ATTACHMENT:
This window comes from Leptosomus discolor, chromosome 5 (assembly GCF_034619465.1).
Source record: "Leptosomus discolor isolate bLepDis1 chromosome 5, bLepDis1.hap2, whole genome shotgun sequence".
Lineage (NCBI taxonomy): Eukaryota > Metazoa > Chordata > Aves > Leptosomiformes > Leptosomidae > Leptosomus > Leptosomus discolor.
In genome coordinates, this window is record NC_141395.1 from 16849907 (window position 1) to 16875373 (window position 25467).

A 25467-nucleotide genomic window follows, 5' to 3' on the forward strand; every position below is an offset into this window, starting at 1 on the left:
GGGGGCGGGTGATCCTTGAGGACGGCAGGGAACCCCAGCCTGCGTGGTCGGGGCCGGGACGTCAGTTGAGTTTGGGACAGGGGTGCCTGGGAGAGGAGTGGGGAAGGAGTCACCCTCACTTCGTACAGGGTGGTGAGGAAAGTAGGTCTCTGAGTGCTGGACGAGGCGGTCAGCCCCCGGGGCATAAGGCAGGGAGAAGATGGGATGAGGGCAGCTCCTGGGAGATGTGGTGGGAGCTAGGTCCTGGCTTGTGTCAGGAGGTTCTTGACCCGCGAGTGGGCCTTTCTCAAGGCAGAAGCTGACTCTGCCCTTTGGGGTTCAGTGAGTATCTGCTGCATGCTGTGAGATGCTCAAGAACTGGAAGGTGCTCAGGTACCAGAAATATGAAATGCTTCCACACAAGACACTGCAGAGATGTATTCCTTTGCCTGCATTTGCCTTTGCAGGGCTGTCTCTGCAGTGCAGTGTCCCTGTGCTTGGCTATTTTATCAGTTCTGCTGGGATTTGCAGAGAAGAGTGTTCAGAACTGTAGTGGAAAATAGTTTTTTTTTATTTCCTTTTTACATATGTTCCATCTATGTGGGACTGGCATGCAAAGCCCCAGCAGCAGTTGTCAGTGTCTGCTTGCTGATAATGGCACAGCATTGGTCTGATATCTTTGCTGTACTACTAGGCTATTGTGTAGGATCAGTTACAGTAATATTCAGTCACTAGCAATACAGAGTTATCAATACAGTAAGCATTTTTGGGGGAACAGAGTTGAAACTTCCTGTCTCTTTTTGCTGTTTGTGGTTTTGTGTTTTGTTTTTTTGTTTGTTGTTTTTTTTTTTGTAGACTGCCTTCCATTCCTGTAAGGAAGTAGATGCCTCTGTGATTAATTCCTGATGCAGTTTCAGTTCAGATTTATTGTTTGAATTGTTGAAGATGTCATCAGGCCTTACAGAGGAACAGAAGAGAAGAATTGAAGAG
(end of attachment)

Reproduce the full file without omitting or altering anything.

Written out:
This window comes from Leptosomus discolor, chromosome 5 (assembly GCF_034619465.1).
Source record: "Leptosomus discolor isolate bLepDis1 chromosome 5, bLepDis1.hap2, whole genome shotgun sequence".
Lineage (NCBI taxonomy): Eukaryota > Metazoa > Chordata > Aves > Leptosomiformes > Leptosomidae > Leptosomus > Leptosomus discolor.
In genome coordinates, this window is record NC_141395.1 from 16849907 (window position 1) to 16875373 (window position 25467).

A 25467-nucleotide genomic window follows, 5' to 3' on the forward strand; every position below is an offset into this window, starting at 1 on the left:
GGGGGCGGGTGATCCTTGAGGACGGCAGGGAACCCCAGCCTGCGTGGTCGGGGCCGGGACGTCAGTTGAGTTTGGGACAGGGGTGCCTGGGAGAGGAGTGGGGAAGGAGTCACCCTCACTTCGTACAGGGTGGTGAGGAAAGTAGGTCTCTGAGTGCTGGACGAGGCGGTCAGCCCCCGGGGCATAAGGCAGGGAGAAGATGGGATGAGGGCAGCTCCTGGGAGATGTGGTGGGAGCTAGGTCCTGGCTTGTGTCAGGAGGTTCTTGACCCGCGAGTGGGCCTTTCTCAAGGCAGAAGCTGACTCTGCCCTTTGGGGTTCAGTGAGTATCTGCTGCATGCTGTGAGATGCTCAAGAACTGGAAGGTGCTCAGGTACCAGAAATATGAAATGCTTCCACACAAGACACTGCAGAGATGTATTCCTTTGCCTGCATTTGCCTTTGCAGGGCTGTCTCTGCAGTGCAGTGTCCCTGTGCTTGGCTATTTTATCAGTTCTGCTGGGATTTGCAGAGAAGAGTGTTCAGAACTGTAGTGGAAAATAGTTTTTTTTTATTTCCTTTTTACATATGTTCCATCTATGTGGGACTGGCATGCAAAGCCCCAGCAGCAGTTGTCAGTGTCTGCTTGCTGATAATGGCACAGCATTGGTCTGATATCTTTGCTGTACTACTAGGCTATTGTGTAGGATCAGTTACAGTAATATTCAGTCACTAGCAATACAGAGTTATCAATACAGTAAGCATTTTTGGGGGAACAGAGTTGAAACTTCCTGTCTCTTTTTGCTGTTTGTGGTTTTGTGTTTTGTTTTTTTGTTTGTTGTTTTTTTTTTTGTAGACTGCCTTCCATTCCTGTAAGGAAGTAGATGCCTCTGTGATTAATTCCTGATGCAGTTTCAGTTCAGATTTATTGTTTGAATTGTTGAAGATGTCATCAGGCCTTACAGAGGAACAGAAGAGAAGAATTGAAGAG